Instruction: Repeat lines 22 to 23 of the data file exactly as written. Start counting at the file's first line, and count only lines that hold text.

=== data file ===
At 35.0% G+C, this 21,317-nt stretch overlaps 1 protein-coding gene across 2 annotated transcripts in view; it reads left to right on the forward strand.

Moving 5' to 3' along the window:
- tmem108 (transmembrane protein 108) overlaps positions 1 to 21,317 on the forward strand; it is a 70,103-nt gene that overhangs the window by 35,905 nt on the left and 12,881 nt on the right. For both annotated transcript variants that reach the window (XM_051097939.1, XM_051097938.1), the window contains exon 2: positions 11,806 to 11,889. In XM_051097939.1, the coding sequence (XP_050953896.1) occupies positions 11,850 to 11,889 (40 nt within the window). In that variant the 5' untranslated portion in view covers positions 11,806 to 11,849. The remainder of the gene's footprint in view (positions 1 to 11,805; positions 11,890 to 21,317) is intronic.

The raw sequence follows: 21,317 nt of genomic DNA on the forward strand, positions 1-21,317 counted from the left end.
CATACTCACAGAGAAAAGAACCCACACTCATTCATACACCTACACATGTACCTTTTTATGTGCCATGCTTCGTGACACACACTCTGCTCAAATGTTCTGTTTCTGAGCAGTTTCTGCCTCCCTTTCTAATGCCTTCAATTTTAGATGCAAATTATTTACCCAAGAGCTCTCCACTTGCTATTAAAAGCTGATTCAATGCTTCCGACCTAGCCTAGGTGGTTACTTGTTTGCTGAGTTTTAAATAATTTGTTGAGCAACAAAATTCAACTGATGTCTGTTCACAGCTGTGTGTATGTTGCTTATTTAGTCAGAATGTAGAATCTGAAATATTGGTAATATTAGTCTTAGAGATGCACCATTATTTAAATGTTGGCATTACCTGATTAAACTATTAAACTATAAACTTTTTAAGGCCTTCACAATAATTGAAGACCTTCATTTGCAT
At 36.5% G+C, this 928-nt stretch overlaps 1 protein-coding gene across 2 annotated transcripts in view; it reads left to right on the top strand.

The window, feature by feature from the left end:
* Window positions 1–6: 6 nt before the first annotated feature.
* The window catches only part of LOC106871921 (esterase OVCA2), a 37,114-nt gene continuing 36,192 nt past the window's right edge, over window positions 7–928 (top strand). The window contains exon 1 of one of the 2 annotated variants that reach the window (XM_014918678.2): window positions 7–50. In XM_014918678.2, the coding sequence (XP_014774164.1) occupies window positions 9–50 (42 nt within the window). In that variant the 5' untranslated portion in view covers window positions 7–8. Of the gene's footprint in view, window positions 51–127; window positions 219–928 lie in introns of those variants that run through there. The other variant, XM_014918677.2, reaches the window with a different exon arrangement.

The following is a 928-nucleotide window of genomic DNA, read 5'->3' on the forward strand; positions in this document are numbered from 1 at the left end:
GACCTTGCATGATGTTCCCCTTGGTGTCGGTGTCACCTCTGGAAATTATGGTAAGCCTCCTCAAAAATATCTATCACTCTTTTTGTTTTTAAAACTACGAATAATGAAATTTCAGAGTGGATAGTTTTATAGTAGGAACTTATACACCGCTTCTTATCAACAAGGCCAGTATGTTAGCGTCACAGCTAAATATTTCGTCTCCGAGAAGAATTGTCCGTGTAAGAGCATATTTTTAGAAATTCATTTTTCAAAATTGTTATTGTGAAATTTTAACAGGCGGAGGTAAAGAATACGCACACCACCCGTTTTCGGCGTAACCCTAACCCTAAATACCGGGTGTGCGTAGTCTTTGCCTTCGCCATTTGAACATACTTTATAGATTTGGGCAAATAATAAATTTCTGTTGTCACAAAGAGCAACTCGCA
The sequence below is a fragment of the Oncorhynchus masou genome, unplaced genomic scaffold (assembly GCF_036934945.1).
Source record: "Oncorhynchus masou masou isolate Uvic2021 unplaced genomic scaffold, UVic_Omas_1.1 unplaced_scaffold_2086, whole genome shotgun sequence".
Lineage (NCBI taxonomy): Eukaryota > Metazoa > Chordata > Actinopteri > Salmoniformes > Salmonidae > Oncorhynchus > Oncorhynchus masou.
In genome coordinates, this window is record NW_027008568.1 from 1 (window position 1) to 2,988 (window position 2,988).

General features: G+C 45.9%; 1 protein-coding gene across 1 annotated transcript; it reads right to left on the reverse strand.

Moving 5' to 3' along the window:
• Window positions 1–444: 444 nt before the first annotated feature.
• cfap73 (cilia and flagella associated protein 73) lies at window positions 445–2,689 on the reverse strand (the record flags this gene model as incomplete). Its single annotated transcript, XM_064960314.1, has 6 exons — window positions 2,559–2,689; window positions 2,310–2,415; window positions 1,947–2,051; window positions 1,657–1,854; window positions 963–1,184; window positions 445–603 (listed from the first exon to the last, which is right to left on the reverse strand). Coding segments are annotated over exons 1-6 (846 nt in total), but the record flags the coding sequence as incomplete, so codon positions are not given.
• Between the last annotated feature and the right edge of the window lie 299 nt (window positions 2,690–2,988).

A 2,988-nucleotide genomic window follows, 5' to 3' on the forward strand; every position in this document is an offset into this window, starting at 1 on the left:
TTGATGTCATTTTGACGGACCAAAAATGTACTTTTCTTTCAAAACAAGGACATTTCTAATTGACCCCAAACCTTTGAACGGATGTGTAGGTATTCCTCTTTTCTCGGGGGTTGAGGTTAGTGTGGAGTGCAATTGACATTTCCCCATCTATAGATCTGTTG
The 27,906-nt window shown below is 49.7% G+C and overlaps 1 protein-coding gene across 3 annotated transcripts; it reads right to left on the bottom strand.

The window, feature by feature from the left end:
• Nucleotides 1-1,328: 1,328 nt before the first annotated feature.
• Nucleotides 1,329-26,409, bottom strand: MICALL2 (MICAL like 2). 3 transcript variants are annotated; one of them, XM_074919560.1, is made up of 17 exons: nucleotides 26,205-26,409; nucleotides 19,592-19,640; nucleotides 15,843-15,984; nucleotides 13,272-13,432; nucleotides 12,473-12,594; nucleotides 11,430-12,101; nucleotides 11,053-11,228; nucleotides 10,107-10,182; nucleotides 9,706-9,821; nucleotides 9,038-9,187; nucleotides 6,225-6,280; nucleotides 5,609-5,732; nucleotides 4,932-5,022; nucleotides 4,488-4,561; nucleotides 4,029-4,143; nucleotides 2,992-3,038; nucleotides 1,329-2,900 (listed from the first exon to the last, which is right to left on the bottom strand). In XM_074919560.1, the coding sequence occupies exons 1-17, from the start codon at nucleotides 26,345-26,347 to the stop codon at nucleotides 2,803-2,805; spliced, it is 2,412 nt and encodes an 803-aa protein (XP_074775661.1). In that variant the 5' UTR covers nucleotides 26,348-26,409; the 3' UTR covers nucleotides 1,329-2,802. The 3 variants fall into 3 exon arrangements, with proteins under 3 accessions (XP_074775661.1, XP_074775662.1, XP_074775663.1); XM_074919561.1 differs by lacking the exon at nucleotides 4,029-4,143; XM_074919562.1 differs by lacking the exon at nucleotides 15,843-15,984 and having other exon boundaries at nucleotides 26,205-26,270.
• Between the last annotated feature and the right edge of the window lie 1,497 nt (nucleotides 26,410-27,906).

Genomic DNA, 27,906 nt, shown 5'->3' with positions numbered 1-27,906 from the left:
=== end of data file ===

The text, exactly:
TTGATGTCATTTTGACGGACCAAAAATGTACTTTTCTTTCAAAACAAGGACATTTCTAATTGACCCCAAACCTTTGAACGGATGTGTAGGTATTCCTCTTTTCTCGGGGGTTGAGGTTAGTGTGGAGTGCAATTGACATTTCCCCATCTATAGATCTGTTG
The 27,906-nt window shown below is 49.7% G+C and overlaps 1 protein-coding gene across 3 annotated transcripts; it reads right to left on the bottom strand.